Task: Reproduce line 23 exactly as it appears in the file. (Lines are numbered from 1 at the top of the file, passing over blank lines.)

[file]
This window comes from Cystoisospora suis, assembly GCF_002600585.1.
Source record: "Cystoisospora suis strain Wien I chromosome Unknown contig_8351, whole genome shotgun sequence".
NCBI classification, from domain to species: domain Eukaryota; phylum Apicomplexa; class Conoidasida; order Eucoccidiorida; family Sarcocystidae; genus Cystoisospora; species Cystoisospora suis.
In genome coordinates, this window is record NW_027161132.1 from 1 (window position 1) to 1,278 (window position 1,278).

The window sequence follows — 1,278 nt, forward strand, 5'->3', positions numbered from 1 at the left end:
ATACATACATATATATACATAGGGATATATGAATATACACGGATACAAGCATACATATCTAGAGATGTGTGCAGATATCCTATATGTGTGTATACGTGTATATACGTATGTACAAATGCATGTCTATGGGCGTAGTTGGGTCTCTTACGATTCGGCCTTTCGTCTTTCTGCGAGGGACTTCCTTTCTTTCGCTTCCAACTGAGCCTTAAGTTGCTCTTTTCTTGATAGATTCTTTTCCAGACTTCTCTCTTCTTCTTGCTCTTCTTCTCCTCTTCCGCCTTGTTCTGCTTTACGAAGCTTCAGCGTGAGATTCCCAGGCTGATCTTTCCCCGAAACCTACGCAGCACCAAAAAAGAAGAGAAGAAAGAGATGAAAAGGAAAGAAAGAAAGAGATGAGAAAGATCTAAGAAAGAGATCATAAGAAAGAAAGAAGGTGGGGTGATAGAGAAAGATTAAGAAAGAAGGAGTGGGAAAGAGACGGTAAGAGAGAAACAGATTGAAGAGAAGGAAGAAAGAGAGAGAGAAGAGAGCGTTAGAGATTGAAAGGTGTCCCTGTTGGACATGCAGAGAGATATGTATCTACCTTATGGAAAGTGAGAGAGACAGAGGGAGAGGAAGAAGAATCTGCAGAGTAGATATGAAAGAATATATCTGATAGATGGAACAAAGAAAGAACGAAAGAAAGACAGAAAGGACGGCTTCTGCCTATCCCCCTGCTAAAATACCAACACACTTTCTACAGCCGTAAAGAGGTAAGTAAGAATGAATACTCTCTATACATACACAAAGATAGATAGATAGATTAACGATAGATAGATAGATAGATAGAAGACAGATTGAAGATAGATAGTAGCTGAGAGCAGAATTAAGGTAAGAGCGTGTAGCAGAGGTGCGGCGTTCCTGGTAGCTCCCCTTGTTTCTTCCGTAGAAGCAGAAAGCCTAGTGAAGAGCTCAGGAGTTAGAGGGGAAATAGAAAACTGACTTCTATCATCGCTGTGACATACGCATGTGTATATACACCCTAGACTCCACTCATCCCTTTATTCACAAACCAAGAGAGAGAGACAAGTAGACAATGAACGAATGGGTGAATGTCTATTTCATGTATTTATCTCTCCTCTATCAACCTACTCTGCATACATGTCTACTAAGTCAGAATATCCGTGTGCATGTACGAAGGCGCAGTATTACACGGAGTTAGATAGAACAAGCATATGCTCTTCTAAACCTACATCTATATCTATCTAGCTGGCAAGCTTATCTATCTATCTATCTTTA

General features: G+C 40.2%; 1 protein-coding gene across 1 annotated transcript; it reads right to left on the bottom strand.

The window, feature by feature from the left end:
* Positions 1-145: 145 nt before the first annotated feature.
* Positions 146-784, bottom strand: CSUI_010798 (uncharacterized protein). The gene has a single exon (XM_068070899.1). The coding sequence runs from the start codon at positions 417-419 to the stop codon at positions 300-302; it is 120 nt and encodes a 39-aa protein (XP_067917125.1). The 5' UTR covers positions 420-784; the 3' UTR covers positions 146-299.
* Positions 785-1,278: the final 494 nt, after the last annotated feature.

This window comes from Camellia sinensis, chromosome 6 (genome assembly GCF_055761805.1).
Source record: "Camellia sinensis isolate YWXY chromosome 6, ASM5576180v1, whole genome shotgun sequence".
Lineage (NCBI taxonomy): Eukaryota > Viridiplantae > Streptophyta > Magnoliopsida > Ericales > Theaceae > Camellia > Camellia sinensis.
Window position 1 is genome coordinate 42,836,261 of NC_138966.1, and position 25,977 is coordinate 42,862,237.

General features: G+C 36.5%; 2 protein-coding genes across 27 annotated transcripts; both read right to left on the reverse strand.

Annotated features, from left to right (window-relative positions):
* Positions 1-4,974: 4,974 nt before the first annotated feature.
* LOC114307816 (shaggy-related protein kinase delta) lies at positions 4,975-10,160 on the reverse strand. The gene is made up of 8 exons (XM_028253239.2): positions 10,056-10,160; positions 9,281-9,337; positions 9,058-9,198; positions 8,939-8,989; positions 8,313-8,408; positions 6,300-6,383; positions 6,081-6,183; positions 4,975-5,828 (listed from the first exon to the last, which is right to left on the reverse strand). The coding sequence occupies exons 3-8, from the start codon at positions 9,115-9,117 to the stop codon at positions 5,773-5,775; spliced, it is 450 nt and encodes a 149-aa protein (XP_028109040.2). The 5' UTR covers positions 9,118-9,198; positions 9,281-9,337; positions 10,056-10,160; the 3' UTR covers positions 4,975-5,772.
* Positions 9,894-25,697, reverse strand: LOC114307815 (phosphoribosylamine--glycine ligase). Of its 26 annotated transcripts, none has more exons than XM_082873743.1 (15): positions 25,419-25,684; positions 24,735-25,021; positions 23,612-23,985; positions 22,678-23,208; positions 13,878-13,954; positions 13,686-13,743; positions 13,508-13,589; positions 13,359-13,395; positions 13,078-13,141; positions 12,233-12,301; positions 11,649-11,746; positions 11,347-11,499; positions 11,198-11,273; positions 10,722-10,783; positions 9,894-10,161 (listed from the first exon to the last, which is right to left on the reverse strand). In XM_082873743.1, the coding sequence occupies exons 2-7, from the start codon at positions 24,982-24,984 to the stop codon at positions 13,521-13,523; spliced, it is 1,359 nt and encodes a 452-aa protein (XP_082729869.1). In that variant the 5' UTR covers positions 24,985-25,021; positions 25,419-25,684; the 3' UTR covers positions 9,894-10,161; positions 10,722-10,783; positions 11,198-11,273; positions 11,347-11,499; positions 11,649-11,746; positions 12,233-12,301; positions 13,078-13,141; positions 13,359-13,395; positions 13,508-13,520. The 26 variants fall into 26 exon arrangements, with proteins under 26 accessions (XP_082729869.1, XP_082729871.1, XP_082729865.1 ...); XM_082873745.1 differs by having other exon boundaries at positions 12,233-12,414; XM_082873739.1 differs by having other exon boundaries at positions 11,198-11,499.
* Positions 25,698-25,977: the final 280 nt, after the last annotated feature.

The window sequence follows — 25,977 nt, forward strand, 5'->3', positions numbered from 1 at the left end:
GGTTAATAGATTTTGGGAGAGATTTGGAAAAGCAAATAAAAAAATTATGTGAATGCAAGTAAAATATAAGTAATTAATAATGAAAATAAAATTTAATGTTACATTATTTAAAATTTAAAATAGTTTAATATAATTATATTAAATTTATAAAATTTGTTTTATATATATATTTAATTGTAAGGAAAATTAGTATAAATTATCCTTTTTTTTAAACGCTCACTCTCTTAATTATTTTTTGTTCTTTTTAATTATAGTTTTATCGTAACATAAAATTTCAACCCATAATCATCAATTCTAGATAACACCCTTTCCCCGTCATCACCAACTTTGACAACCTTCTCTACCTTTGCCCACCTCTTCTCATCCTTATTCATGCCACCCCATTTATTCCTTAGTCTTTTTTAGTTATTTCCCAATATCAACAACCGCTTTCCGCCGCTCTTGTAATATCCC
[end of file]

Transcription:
GGTTAATAGATTTTGGGAGAGATTTGGAAAAGCAAATAAAAAAATTATGTGAATGCAAGTAAAATATAAGTAATTAATAATGAAAATAAAATTTAATGTTACATTATTTAAAATTTAAAATAGTTTAATATAATTATATTAAATTTATAAAATTTGTTTTATATATATATTTAATTGTAAGGAAAATTAGTATAAATTATCCTTTTTTTTAAACGCTCACTCTCTTAATTATTTTTTGTTCTTTTTAATTATAGTTTTATCGTAACATAAAATTTCAACCCATAATCATCAATTCTAGATAACACCCTTTCCCCGTCATCACCAACTTTGACAACCTTCTCTACCTTTGCCCACCTCTTCTCATCCTTATTCATGCCACCCCATTTATTCCTTAGTCTTTTTTAGTTATTTCCCAATATCAACAACCGCTTTCCGCCGCTCTTGTAATATCCC